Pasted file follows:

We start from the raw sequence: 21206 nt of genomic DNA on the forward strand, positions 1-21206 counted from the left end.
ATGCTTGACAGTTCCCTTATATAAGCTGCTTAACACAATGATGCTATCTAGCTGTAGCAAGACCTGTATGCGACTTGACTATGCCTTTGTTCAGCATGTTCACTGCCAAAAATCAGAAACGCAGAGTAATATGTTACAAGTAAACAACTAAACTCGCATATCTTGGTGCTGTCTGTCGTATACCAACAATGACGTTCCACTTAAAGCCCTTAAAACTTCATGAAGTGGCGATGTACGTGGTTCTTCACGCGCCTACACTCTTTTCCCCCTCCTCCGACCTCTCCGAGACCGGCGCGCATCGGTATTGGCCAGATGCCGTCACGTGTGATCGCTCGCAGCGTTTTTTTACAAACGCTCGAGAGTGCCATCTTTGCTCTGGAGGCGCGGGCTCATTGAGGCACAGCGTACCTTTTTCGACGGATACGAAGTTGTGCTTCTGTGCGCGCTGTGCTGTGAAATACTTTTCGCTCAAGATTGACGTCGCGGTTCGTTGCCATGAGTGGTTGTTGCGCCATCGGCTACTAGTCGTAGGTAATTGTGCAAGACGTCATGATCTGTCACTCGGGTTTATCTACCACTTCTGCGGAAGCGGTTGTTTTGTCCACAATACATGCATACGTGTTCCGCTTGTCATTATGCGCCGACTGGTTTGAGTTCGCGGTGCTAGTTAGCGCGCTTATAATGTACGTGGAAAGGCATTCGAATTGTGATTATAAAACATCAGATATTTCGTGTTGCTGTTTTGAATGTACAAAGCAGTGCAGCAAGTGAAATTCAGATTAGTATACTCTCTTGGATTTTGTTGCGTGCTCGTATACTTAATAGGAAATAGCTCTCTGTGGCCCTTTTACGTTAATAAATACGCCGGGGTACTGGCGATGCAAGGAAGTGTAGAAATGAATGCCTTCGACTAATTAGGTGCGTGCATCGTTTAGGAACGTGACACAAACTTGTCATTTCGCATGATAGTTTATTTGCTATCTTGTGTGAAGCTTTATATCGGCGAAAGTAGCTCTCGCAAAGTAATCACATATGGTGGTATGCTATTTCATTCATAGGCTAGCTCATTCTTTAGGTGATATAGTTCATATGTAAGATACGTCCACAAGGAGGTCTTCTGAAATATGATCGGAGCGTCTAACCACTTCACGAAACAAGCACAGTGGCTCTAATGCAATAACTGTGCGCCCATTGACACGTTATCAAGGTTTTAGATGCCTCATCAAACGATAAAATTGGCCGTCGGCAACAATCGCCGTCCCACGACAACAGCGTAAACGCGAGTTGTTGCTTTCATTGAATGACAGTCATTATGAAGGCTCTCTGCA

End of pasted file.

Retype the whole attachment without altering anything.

We start from the raw sequence: 21206 nt of genomic DNA on the forward strand, positions 1-21206 counted from the left end.
ATGCTTGACAGTTCCCTTATATAAGCTGCTTAACACAATGATGCTATCTAGCTGTAGCAAGACCTGTATGCGACTTGACTATGCCTTTGTTCAGCATGTTCACTGCCAAAAATCAGAAACGCAGAGTAATATGTTACAAGTAAACAACTAAACTCGCATATCTTGGTGCTGTCTGTCGTATACCAACAATGACGTTCCACTTAAAGCCCTTAAAACTTCATGAAGTGGCGATGTACGTGGTTCTTCACGCGCCTACACTCTTTTCCCCCTCCTCCGACCTCTCCGAGACCGGCGCGCATCGGTATTGGCCAGATGCCGTCACGTGTGATCGCTCGCAGCGTTTTTTTACAAACGCTCGAGAGTGCCATCTTTGCTCTGGAGGCGCGGGCTCATTGAGGCACAGCGTACCTTTTTCGACGGATACGAAGTTGTGCTTCTGTGCGCGCTGTGCTGTGAAATACTTTTCGCTCAAGATTGACGTCGCGGTTCGTTGCCATGAGTGGTTGTTGCGCCATCGGCTACTAGTCGTAGGTAATTGTGCAAGACGTCATGATCTGTCACTCGGGTTTATCTACCACTTCTGCGGAAGCGGTTGTTTTGTCCACAATACATGCATACGTGTTCCGCTTGTCATTATGCGCCGACTGGTTTGAGTTCGCGGTGCTAGTTAGCGCGCTTATAATGTACGTGGAAAGGCATTCGAATTGTGATTATAAAACATCAGATATTTCGTGTTGCTGTTTTGAATGTACAAAGCAGTGCAGCAAGTGAAATTCAGATTAGTATACTCTCTTGGATTTTGTTGCGTGCTCGTATACTTAATAGGAAATAGCTCTCTGTGGCCCTTTTACGTTAATAAATACGCCGGGGTACTGGCGATGCAAGGAAGTGTAGAAATGAATGCCTTCGACTAATTAGGTGCGTGCATCGTTTAGGAACGTGACACAAACTTGTCATTTCGCATGATAGTTTATTTGCTATCTTGTGTGAAGCTTTATATCGGCGAAAGTAGCTCTCGCAAAGTAATCACATATGGTGGTATGCTATTTCATTCATAGGCTAGCTCATTCTTTAGGTGATATAGTTCATATGTAAGATACGTCCACAAGGAGGTCTTCTGAAATATGATCGGAGCGTCTAACCACTTCACGAAACAAGCACAGTGGCTCTAATGCAATAACTGTGCGCCCATTGACACGTTATCAAGGTTTTAGATGCCTCATCAAACGATAAAATTGGCCGTCGGCAACAATCGCCGTCCCACGACAACAGCGTAAACGCGAGTTGTTGCTTTCATTGAATGACAGTCATTATGAAGGCTCTCTGCA